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Secretary of Education
No. L-5279 dated Oct. 31, 1955
Bengzon, J
Petitioner: Philippine Association of Colleges and
Universities, etc.
Respondent: Secretary of Education and the Board
of Textbooks
Petitioners challenges the constitutionality of
Act No. 2706 (An Act Making the Inspection
and Recognition of Private Schools and
Colleges Obligatory for the Secretary of Public
Instruction), as amended by Act No. 3075 and
Commonwealth Act No. 180, for the following
1. Deprivation of liberty and property of owners
of schools, teachers and parents without
due process
2. Deprivation of the natural right and duty of
parents to rear their children for civic
3. Unlawful delegation of legislative power to
the Sec. of Education as it has unlimited
power and discretion to prescribe rules and
Governments arguments:
1. The matter concerns no justiciable
2. Petitioners are estopped to challenge the
validity of said acts
3. The Acts are constitutionally valid
The requirement to secure permit was
introduced by Commonwealth Act No. 180 as a
result of a study and survey of educational
institutions conducted by the Board of
Educational Survey. According to the study, the
majority of the private adventure schools are
moneymaking devices for the profit of those
who organize and administer them. One of the
recommendations of the said study was to
prohibit the opening of schools without the
permission of the Sec. of Public Instruction.
ISSUE: WON there is justiciable controversy to
be settled by the Supreme Court? NO
Petitioners: The right of a citizen to own and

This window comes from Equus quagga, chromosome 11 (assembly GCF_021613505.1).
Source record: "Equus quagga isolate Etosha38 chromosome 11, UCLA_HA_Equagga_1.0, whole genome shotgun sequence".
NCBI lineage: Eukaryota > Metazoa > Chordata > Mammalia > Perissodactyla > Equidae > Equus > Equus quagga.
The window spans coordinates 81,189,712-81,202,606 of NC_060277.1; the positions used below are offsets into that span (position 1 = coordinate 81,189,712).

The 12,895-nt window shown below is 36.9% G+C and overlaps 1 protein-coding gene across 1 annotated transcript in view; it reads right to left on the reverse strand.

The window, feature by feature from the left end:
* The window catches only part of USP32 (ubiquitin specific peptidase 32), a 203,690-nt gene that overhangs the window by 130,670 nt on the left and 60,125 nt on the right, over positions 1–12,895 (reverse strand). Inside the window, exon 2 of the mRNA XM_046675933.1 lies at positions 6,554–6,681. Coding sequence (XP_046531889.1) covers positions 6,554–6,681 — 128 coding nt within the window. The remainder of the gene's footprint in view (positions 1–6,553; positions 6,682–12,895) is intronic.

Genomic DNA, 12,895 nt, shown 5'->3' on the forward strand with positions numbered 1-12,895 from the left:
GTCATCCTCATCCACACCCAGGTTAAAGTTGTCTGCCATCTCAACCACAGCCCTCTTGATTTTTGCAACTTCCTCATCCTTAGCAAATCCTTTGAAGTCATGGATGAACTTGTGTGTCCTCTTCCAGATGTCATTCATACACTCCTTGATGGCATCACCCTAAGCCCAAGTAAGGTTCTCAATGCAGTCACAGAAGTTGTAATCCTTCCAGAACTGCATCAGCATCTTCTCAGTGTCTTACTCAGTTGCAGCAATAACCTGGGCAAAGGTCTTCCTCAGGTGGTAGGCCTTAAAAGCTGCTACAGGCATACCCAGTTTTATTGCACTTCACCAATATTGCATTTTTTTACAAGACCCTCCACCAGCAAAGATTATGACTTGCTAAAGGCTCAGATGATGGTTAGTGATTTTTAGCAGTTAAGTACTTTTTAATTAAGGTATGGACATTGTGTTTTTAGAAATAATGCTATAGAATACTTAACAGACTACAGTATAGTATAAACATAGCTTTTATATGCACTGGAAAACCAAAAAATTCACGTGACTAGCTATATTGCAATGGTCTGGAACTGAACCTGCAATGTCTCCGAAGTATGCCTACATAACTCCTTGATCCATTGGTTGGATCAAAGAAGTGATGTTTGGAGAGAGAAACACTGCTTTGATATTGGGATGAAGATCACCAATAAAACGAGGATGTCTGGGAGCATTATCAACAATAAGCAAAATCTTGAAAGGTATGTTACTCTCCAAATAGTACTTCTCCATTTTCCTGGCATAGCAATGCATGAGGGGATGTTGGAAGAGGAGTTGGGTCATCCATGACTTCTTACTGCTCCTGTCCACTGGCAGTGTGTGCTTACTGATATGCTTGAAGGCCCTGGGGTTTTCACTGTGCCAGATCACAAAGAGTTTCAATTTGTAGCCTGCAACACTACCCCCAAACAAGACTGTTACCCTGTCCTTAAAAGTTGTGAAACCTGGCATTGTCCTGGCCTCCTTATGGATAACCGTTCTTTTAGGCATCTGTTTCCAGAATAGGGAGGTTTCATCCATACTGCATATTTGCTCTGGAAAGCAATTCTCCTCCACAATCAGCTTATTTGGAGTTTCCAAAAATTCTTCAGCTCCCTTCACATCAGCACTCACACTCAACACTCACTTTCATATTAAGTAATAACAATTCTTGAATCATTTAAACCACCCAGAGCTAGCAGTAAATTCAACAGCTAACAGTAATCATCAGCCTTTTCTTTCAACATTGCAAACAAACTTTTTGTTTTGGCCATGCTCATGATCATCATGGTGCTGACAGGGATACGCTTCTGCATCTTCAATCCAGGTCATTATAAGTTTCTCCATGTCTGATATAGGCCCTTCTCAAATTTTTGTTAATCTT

operate a school is guaranteed by the Consti.
Any law requiring permits before the person
can exercise the said right amounts to
censorship. Thus, Sec. 3 of Act No. 2706,
which provides that before a private school
may be opened to the public it must obtain a
permit to the Sec. of Educ, is unconstitutional.

Respondents: None of the petitioners has

cause to present the issue, since all the
petitioners have permits to operate schools.
To entitle a private individual who is in danger
of a direct injury as a result of an executive/
legislative action, to invoke judicial power to
determine the validity of the action, he must
show that he has sustained the injury or his
interest is common to all members of the
Courts shall also not pass upon the
constitutionality of a law upon a complaint who
fails to show that he is injured by the operation
of that law.
In the instant case, mere apprehension by the
petitioners that the Sec. of Educ. might
withdraw their permits does NOT constitute a
justiciable controversy.

ISSUE: WON the said Act violates the

constitution on the grounds of lack of due
process and delegation of legislative power to
Sec. of Educ.? - NO
The petitioners contention on the delegation of
legislative power stems from Sec. 1 of Act No.
2706, which provides that it shall be the duty of
the Secretary of Public Instruction to maintain a
general standard of efficiency in all private
schools and Sec. 6 of the same Act, which
provides that the Dept. of Educ. shall prepare
and publish pamphlet for minimum standards
required for academic degrees.
The requirement of permits is the governments
exercise of its police power. Such is also
embodied in the Sec. 5, Art. 14 of the 1935
Consti, which provides that all educational
institutions shall be under the supervision and
subject to regulation by the State. The power to
regulate implies to power to require permits
and licenses.
There is no undue delegation of legislative
power since the Legislature can validly rely
upon the educational experience and training
of those in charge of the Dept. of Educ. to
ascertain and formulate minimum requirements
of adequate instruction as the basis of
government recognition of any private school.
ISSUE: WON the levy of 1% on the total gross
receipts accruing from tuition and other fees is
The court did not rule on this, but it stated that
it should best be carried out in the lower courts
for investigation and examination of relevant